It used to be that a quick walk around downtown Greenwich could pass for an exotic car show but those days seem to be coming to an end as hedge fund returns have suffered and, as one jewelry store owner points out, "one doesn’t want to become the next episode of ‘Billions.’”
As recently pointed out by Bloomberg, Greenwich has long been one of the most prosperous communities in America with one out of every $10 in hedge funds in the country being managed there by the most elite funds like Viking Global, AQR and Steven Cohen's Point72.
But these days, as hedge fund returns have suffered and banking bonuses have remained stagnant for years, the trophy items like expensive jewelry and exotic cars are just piling up in luxurious Greenwich showrooms.
The lonely $250,000 S-Class coupe at Mercedes-Benz of Greenwich says it all. For six months, it’s been sitting in the showroom, shimmering in vain.
“We haven’t had anyone come in and look at it,” says Joey Licari, a sales consultant at the dealership, looking over his shoulder at the silver beauty. “I feel like normally they would, maybe a few years ago.”
Ten-carat diamonds that can cost in the six figures collect dust in stores on the main drag.
But exotic cars and jewelry aren't the only items not moving as real estate brokers say that Greenwich mega mansions are sitting on the market for years amid collapsing prices. As head of Starwood Capital Group, Barry Sternlicht, said the rich are being maddeningly frugal "you can’t give away a house in Greenwich." In fact, according to Houlihan Lawrence contracts for homes between $5 million and $5.99 million are down 80%.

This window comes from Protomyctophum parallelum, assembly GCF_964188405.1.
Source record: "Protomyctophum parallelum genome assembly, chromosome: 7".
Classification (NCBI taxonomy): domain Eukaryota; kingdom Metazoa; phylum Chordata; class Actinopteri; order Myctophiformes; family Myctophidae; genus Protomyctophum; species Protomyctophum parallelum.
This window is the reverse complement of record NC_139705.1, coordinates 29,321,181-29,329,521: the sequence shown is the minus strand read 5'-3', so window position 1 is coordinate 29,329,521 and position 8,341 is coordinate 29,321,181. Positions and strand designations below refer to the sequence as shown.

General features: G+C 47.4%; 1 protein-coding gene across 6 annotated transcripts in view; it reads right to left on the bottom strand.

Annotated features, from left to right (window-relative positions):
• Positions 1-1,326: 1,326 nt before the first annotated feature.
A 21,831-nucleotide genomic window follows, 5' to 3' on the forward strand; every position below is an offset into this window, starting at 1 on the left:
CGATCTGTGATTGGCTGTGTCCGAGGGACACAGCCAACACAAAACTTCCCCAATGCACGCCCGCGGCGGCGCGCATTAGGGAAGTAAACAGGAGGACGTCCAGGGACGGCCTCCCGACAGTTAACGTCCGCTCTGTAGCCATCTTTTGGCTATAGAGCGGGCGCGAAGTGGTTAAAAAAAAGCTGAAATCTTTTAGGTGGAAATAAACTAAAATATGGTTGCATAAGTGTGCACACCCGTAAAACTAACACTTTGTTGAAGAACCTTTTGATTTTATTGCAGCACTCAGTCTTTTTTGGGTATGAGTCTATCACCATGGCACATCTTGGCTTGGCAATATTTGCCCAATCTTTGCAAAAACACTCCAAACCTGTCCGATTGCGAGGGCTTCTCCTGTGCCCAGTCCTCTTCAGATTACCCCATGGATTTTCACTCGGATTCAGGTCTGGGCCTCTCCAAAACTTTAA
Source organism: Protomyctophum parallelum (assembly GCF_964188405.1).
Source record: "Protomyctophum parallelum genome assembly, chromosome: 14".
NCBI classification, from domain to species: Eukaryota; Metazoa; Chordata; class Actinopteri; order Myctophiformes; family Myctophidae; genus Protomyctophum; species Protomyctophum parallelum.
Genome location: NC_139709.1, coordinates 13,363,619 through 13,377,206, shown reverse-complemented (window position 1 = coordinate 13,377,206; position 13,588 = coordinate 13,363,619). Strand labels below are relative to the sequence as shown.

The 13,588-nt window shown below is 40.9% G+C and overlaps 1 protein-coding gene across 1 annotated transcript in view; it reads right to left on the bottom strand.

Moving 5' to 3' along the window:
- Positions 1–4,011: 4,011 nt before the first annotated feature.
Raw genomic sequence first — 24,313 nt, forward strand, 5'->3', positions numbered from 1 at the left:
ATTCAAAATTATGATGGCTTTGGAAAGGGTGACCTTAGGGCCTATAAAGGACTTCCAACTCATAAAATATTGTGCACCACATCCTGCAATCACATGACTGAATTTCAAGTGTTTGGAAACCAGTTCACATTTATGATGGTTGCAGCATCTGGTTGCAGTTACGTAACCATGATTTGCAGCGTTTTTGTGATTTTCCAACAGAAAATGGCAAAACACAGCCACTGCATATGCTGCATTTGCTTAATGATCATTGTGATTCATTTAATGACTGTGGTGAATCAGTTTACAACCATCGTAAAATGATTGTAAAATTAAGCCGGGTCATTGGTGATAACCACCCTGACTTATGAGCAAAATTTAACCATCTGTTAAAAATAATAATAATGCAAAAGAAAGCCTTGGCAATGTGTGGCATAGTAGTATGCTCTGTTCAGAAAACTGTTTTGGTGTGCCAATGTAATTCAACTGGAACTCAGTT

Many continue to try to sell their real estate holdings. As of Sept. 14, there were 46 homes at $10 million or more on the market, some that have been lingering since 2014, according to data from Miller Samuel and Douglas Elliman.
Back in the day, “everybody in the world wanted five acres and pillars on their driveways, because that’s what you got when you ‘made it,”’ says Frank Farricker, a principal with Lockwood & Mead Real Estate who’s chairman of the Connecticut Lottery board. “Now, ‘made it’ means on the waterfront -- on a small lot with a brand-spanking new house.”
On example of the tanking Greenwich real estate market is the following 19,773-square-foot mansion once owned by Republican presidential candidate Donald Trump that has been looking for a buyer for nearly two years. It’s now on the market for $45 million or about 17% less than its original listing price of $54 million. Shockingly the house has garnered limited interest despite a 3,000-bottle chilled wine cellar, a tennis court that converts to a hockey rink and a globe-shaped observatory with a retractable roof and high-powered telescope.
For those interested in something a bit more "affordable", former Citigroup CEO Sandy Weill is also trying to offload his 16,460-square-foot home at $9.9 million, a "bargain" at a nearly 30% discount to the original listing price of $14 million two years ago.
Of course, new Connecticut tax hikes are part of the problem as several hedge funds have shut down shop in Greenwich and moved to Florida where they can take advantage of better weather and cheaper real estate...oh, and a 0% state income rate doesn't hurt either.
In 2015, Connecticut boosted the income tax for individuals making more than $500,000 and couples above $1 million to 6.99 percent from 6.7 percent. Levies on luxury goods rose to 7.75 percent from 7 percent on cars over $50,000, jewelry over $5,000 and clothing or footwear over $1,000.
Sternlicht said at a conference two weeks ago that this was why he relocated to the sunshine state. “We used to have no taxes,” he said wistfully, recalling Connecticut before it enacted its income tax in 1991.
Ah, the Sunshine State, Gorgeous!